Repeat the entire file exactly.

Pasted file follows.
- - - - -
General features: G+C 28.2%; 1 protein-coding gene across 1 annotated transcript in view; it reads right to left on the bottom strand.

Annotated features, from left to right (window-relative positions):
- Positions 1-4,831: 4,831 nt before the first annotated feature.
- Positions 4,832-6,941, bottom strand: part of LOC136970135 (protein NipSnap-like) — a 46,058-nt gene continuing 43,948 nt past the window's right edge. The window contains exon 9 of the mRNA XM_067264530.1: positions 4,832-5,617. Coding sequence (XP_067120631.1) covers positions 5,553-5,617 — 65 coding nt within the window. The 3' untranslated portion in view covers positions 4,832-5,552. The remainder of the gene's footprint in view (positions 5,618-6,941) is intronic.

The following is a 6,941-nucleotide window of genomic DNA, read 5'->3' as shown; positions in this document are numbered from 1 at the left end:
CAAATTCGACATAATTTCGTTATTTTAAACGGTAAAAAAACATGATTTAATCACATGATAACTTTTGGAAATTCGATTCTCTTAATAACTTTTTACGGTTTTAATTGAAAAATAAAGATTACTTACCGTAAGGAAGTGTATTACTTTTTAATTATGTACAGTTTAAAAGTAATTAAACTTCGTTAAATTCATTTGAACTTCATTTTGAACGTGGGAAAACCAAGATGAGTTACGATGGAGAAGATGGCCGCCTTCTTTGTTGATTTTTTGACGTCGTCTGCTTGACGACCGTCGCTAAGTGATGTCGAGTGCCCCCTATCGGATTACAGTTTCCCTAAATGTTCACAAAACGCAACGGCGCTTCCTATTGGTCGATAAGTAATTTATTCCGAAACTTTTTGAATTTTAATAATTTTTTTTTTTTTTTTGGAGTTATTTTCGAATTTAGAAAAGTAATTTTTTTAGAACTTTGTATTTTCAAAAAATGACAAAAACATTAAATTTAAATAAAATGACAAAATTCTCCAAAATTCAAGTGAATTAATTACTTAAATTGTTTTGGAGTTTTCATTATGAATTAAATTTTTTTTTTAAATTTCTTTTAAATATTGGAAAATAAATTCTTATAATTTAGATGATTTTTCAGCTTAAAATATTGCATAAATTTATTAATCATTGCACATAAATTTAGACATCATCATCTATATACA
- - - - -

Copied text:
General features: G+C 28.2%; 1 protein-coding gene across 1 annotated transcript in view; it reads right to left on the bottom strand.

Annotated features, from left to right (window-relative positions):
- Positions 1-4,831: 4,831 nt before the first annotated feature.
- Positions 4,832-6,941, bottom strand: part of LOC136970135 (protein NipSnap-like) — a 46,058-nt gene continuing 43,948 nt past the window's right edge. The window contains exon 9 of the mRNA XM_067264530.1: positions 4,832-5,617. Coding sequence (XP_067120631.1) covers positions 5,553-5,617 — 65 coding nt within the window. The 3' untranslated portion in view covers positions 4,832-5,552. The remainder of the gene's footprint in view (positions 5,618-6,941) is intronic.

The following is a 6,941-nucleotide window of genomic DNA, read 5'->3' as shown; positions in this document are numbered from 1 at the left end:
CAAATTCGACATAATTTCGTTATTTTAAACGGTAAAAAAACATGATTTAATCACATGATAACTTTTGGAAATTCGATTCTCTTAATAACTTTTTACGGTTTTAATTGAAAAATAAAGATTACTTACCGTAAGGAAGTGTATTACTTTTTAATTATGTACAGTTTAAAAGTAATTAAACTTCGTTAAATTCATTTGAACTTCATTTTGAACGTGGGAAAACCAAGATGAGTTACGATGGAGAAGATGGCCGCCTTCTTTGTTGATTTTTTGACGTCGTCTGCTTGACGACCGTCGCTAAGTGATGTCGAGTGCCCCCTATCGGATTACAGTTTCCCTAAATGTTCACAAAACGCAACGGCGCTTCCTATTGGTCGATAAGTAATTTATTCCGAAACTTTTTGAATTTTAATAATTTTTTTTTTTTTTTTGGAGTTATTTTCGAATTTAGAAAAGTAATTTTTTTAGAACTTTGTATTTTCAAAAAATGACAAAAACATTAAATTTAAATAAAATGACAAAATTCTCCAAAATTCAAGTGAATTAATTACTTAAATTGTTTTGGAGTTTTCATTATGAATTAAATTTTTTTTTTAAATTTCTTTTAAATATTGGAAAATAAATTCTTATAATTTAGATGATTTTTCAGCTTAAAATATTGCATAAATTTATTAATCATTGCACATAAATTTAGACATCATCATCTATATACA